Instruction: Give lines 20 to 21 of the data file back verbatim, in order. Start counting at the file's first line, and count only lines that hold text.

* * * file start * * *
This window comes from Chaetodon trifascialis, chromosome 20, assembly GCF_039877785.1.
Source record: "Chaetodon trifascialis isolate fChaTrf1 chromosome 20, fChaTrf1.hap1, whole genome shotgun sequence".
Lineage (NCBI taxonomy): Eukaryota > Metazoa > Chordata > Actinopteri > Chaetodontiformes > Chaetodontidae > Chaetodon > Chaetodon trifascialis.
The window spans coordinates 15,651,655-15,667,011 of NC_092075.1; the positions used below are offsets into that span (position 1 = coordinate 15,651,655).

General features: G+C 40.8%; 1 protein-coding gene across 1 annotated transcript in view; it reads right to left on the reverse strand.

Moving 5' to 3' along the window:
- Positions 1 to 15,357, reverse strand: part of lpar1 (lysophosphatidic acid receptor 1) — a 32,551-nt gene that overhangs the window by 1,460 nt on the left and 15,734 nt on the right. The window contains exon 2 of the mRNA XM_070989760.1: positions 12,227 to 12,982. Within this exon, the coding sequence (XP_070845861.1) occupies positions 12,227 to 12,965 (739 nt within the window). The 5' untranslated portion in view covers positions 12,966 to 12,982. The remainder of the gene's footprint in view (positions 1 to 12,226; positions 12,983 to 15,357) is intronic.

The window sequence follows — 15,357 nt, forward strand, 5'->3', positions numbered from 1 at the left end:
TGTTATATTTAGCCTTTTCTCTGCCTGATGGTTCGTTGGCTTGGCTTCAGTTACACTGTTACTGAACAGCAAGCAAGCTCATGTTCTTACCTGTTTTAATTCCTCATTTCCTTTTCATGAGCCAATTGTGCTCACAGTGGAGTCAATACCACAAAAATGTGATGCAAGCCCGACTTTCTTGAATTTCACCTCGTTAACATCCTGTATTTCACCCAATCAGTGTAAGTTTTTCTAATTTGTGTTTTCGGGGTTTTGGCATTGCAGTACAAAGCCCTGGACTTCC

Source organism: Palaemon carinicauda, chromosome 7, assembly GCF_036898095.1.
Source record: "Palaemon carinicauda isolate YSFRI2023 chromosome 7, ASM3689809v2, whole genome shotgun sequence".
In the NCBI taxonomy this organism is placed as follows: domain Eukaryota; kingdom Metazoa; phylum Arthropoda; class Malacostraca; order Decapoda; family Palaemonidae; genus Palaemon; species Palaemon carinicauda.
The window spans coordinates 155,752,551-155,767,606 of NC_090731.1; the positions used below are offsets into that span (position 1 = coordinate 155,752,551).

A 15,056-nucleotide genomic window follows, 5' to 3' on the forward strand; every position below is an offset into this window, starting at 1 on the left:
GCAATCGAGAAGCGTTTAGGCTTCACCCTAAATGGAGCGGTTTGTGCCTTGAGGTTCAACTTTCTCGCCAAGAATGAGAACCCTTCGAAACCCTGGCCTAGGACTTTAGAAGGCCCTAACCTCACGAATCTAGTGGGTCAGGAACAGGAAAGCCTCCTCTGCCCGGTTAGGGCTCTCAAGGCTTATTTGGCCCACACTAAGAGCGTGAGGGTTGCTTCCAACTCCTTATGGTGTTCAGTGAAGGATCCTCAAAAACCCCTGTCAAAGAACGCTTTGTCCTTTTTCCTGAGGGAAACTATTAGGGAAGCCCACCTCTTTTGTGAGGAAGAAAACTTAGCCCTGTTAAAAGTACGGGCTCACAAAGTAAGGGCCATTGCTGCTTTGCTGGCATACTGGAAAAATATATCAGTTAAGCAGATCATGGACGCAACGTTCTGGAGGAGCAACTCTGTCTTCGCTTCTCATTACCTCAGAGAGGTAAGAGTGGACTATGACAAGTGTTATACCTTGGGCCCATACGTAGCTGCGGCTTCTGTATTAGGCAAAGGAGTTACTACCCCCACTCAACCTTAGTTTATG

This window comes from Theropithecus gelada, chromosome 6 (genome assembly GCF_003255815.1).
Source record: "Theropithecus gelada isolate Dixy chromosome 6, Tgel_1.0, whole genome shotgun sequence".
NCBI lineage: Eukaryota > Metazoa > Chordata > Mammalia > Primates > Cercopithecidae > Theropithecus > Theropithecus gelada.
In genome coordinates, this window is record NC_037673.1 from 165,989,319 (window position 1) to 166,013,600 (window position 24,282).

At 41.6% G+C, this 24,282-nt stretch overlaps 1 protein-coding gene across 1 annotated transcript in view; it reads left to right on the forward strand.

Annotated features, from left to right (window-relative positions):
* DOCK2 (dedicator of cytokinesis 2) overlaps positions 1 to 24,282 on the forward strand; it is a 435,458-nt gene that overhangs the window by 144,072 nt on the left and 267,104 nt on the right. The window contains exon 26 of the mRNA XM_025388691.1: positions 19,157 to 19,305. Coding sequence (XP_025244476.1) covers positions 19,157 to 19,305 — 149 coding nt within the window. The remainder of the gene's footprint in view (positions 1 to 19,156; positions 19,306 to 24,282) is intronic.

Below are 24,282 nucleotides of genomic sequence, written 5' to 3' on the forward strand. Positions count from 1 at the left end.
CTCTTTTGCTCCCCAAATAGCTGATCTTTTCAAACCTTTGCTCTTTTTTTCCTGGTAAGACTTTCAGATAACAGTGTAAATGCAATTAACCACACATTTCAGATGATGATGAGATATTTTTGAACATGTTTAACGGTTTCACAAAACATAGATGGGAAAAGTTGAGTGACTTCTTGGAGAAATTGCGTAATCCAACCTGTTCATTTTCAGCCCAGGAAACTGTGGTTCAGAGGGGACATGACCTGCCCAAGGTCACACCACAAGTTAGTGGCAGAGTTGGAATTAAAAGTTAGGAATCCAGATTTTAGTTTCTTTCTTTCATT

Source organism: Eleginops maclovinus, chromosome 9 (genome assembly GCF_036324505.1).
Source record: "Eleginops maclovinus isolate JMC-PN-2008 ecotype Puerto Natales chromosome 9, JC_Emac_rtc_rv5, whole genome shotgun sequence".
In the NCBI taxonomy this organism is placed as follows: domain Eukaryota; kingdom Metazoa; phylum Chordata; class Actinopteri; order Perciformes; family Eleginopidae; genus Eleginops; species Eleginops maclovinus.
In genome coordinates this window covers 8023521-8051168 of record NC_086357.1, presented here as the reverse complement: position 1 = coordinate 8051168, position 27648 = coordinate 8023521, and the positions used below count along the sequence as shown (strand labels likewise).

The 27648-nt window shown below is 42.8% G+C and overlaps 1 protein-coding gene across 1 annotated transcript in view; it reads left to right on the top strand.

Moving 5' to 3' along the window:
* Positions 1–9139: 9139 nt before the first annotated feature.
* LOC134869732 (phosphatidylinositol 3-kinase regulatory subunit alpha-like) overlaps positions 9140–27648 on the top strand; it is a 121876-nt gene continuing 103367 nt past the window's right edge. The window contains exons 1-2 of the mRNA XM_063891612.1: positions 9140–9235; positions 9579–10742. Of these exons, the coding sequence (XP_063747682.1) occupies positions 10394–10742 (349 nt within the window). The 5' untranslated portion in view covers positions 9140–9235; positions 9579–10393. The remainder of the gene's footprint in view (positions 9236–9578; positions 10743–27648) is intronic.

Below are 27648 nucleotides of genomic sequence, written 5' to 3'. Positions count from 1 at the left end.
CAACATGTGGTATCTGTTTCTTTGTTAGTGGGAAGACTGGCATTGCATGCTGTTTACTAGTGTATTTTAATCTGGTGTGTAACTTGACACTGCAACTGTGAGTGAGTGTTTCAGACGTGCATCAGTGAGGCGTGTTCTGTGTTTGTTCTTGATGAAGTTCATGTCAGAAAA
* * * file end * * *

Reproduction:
At 41.6% G+C, this 24,282-nt stretch overlaps 1 protein-coding gene across 1 annotated transcript in view; it reads left to right on the forward strand.

Annotated features, from left to right (window-relative positions):